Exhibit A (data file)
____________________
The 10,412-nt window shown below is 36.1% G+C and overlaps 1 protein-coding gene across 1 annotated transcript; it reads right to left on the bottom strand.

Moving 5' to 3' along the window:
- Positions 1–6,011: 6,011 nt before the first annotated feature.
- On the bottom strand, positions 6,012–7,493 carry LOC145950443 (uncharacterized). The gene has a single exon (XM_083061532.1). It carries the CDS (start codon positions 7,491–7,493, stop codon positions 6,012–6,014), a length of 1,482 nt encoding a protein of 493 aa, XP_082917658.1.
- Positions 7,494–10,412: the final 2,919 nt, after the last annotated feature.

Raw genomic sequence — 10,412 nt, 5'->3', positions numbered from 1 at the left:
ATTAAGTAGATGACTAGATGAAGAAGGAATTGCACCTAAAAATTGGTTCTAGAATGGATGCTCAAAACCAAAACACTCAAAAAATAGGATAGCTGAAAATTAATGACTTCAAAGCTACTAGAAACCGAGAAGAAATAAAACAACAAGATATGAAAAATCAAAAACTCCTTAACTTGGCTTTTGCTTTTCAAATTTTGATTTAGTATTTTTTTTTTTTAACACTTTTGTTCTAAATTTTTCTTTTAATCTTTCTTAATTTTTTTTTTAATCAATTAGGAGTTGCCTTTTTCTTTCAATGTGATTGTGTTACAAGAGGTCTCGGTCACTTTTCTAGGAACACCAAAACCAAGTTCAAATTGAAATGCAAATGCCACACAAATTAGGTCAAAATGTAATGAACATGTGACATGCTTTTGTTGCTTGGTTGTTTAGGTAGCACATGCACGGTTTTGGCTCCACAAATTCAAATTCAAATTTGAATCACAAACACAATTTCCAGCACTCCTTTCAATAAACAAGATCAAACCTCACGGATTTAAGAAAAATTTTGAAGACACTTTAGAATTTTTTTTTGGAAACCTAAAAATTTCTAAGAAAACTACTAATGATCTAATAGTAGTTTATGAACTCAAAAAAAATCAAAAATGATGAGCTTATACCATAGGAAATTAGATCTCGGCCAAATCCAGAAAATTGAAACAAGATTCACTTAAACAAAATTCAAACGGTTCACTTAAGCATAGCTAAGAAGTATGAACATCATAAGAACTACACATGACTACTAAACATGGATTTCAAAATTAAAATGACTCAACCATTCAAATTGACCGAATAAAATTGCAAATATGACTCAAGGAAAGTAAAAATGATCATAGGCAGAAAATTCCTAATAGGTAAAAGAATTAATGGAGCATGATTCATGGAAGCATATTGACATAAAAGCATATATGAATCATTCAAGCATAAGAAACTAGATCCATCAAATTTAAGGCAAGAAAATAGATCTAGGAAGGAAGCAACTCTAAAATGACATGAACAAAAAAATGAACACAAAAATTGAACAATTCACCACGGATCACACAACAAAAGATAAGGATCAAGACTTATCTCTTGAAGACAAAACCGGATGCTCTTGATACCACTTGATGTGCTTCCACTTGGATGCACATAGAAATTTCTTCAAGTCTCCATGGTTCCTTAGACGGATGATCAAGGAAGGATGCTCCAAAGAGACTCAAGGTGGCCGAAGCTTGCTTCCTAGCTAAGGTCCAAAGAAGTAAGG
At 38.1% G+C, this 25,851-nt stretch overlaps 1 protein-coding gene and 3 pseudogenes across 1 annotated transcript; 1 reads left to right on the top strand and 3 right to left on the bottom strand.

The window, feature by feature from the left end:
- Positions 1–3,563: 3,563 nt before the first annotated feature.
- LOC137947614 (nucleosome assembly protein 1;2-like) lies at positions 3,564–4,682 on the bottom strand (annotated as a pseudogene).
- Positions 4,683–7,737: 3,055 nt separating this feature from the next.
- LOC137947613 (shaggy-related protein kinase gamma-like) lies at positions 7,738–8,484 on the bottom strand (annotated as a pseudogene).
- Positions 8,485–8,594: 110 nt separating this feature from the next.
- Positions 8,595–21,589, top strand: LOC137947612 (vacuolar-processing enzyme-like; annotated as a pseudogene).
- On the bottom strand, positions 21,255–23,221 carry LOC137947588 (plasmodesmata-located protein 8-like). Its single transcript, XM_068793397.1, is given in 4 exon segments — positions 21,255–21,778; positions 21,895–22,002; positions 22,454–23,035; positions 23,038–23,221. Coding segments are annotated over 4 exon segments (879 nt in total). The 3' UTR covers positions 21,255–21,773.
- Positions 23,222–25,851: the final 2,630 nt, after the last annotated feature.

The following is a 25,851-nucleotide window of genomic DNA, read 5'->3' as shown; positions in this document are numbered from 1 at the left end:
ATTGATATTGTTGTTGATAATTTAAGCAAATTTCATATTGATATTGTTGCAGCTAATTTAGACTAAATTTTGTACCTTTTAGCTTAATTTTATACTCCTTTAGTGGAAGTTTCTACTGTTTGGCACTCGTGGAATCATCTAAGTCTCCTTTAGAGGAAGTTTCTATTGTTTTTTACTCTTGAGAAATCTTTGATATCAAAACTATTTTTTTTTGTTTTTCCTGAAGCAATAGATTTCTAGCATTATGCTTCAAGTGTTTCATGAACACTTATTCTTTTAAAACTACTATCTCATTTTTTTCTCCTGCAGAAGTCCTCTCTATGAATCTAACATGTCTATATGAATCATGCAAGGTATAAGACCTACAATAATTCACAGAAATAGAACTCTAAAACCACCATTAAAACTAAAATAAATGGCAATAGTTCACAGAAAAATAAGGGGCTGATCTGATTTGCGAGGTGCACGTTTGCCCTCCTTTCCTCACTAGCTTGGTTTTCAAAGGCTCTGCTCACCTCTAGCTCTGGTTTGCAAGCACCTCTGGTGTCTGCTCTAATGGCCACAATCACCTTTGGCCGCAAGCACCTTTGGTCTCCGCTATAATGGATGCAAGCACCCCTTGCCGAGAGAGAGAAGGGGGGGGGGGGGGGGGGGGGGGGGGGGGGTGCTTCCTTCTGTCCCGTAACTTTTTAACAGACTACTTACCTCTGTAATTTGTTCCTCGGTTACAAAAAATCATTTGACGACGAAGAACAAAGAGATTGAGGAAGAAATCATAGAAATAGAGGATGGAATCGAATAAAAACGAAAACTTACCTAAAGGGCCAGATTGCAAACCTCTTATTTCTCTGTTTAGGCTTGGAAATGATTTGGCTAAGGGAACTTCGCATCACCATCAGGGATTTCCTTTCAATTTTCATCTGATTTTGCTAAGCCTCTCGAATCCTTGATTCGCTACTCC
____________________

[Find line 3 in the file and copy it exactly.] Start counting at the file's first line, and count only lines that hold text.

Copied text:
- Positions 1–6,011: 6,011 nt before the first annotated feature.